In early April dozens of skiers, hikers and Snow King enthusiasts gathered at Cowboy Coffee for a fundraiser to groom the Town Hill once a week throughout April. The party, a celebration of an epic season and the expression of a wish for it to continue, was organized by Brenton Reagan, with a little help from his friends.
Spurred by one great late-season groomed run in 2018, Reagan led the charge to keep Snow King skiable for as long as possible to give the community an easy place to get some after-work exercise.
The motivation wasn’t totally altruistic. His wife, Jessica Baker, is a Professional Ski Instructors of America examiner, meaning she teaches ski instructors, and she had noticed something in Reagan’s form.
“She gave me a tip on my skiing,” he said, “and I didn’t want to walk away from it.”
Though he harbored a small amount of selfishness in wanting Snow King to keep grooming, much of the push was grounded in a desire to extend the season for the entire community. Reagan espouses an ethos common in alpine guides and rescue professionals, that whatever you’re good at or passionate about you should keep improving, that each time you go out is an opportunity to practice your skills.
“As a ski instructor and guide I want people to be better,” he said. “It’s really about mastering the craft.”
Like many who have spent their lives working in the mountains, Reagan strings together several gigs. The Exum guide also works for Arc’teryx as an athlete and ambassador, which includes organizing the Backcountry Academy that Exum and the high-end outdoor retailer have held the past few years. He also does some heli-ski guiding in Alaska most springs and worked his way from being a ski instructor to a backcountry guide at Jackson Hole Mountain Resort.
Though he grew up in Atlanta, his connection to the Tetons is familial. His mom climbed the Grand Teton with Exum in 1981, which led to more family trips to Jackson. On a 1988 vacation, when he was 14, Reagan took his first trip with the guiding company, starting a trend of going out on trips whenever he was in Jackson.
As he spent more time with the guiding company he moved past the introductory ascents most clients do, asking to lead on routes like the Black Ice Couloir, a classic mixed climb that requires proficient mountaineering skills. As he progressed Reagan began to understand that he wanted to pursue his teenage passion, and he points to one trip that solidified that idea.
“The summer before I joined the Marine Corps, I went out with Alex Lowe,” he said. “I’m pretty sure that was the inspirational trip that I remember knowing what I wanted to be.”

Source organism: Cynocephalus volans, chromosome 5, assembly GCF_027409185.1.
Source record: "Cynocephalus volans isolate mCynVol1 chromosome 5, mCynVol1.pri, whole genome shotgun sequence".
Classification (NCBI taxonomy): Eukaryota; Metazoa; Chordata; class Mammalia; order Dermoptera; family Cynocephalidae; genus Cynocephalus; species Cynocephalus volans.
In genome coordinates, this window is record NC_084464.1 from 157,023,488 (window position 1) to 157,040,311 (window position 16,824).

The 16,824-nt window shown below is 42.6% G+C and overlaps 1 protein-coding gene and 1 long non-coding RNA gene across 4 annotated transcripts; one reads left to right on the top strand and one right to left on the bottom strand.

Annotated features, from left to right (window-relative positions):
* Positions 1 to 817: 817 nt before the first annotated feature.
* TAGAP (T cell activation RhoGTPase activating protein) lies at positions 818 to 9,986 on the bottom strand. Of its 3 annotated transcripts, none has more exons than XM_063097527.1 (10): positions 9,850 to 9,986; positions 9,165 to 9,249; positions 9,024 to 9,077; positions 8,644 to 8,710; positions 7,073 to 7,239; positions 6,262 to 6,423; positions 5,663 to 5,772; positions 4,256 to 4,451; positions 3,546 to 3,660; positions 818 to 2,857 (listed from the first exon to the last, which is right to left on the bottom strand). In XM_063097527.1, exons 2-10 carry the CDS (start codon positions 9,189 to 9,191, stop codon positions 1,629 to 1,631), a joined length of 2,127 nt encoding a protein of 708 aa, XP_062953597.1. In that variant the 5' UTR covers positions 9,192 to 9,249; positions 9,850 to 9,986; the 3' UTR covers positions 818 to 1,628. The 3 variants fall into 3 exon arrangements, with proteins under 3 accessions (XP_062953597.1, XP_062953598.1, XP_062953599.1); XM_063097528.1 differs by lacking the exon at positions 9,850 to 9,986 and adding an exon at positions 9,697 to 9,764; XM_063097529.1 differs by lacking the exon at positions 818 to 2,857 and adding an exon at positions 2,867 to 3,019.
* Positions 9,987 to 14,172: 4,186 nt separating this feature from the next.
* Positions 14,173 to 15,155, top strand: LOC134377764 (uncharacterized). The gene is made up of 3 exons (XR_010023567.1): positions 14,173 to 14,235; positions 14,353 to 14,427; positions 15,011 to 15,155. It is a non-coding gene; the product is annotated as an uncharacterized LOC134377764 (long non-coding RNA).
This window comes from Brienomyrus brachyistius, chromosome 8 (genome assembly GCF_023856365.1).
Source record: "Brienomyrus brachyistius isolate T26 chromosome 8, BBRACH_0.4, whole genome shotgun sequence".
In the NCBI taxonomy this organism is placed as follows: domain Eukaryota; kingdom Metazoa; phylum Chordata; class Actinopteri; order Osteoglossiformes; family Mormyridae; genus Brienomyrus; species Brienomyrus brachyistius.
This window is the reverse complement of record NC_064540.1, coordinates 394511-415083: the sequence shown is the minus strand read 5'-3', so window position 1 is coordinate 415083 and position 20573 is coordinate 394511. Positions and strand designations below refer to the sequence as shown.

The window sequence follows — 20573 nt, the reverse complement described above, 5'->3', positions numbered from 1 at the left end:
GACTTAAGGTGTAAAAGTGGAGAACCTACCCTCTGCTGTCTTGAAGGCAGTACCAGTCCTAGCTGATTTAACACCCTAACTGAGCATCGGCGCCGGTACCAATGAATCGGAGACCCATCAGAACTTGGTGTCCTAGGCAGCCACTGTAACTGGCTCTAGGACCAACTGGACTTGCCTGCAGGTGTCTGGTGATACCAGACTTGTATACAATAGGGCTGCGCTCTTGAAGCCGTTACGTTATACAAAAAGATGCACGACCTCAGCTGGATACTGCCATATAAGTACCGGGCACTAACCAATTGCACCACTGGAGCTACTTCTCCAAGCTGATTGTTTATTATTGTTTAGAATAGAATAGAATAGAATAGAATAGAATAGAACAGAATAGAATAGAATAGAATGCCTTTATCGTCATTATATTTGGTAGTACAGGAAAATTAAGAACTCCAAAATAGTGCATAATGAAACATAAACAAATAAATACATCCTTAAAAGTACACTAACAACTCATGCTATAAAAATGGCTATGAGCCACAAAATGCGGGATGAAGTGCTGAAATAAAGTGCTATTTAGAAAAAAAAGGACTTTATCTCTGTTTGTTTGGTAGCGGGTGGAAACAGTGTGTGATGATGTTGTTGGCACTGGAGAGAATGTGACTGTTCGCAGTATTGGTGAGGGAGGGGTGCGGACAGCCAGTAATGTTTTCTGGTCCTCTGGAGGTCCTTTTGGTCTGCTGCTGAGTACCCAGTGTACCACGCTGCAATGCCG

Lowe was a premier alpinist who died in an avalanche on Shishapangma, a Himalayan peak. He put up first accents all over the world, from Pakistan to his home in Bozeman, Montana, and he also cataloged expeditions, writing about other mountaineers’ exploits.
Though it could be argued that he was the best alpinist in the world, he preferred to categorize that kind of superlative differently.
“The best climber in the world is the one who’s having the most fun,” Lowe wrote.
Watching Reagan teach a clinic on efficient, redundant rappelling at the Teton Boulder Park, it was clear he takes Lowe’s spirit to heart. The class, which taught how to extend the rappel device and tie a back-up knot, covered a skill that might be new to some climbers but is old hat for Reagan. Still, he bounced between groups, chatting people up and redirecting mistakes, enthusiastic to see people learning how to be safer in the mountains.
Reagan sees teaching clinics as a sort of community service, but they also help him hone his skills as an alpinist. He spends most of his time guiding, which he prefers to teaching, but he appreciates the interplay between the two facets of his career.
Teaching is “a different type of brain activity. It keeps me sharp,” he said. “Being a guide then helps you understand what’s most effective.”
Some people who transform their passions into careers find themselves burnt out, forgetting what drew them to their job in the first place, but Reagan loves the life he has built for himself in the mountains. His wife is also a guide and instructor, so they’ve been able to pursue climbing and skiing together, and though they have two young daughters, which has made scheduling “quite challenging,” they still find time for Arctic Circle or Alaskan adventures.
Even with his decades in the mountains, Reagan still understands that alpinism requires a mindset focused on learning and growing. If that’s true for someone with his experience, it should be a reminder to the rest of us to never be complacent with our skills.
“The reality is you’re not practicing to get it perfect,” he said. “You’re practicing because you need to know what to do when something doesn’t work right.”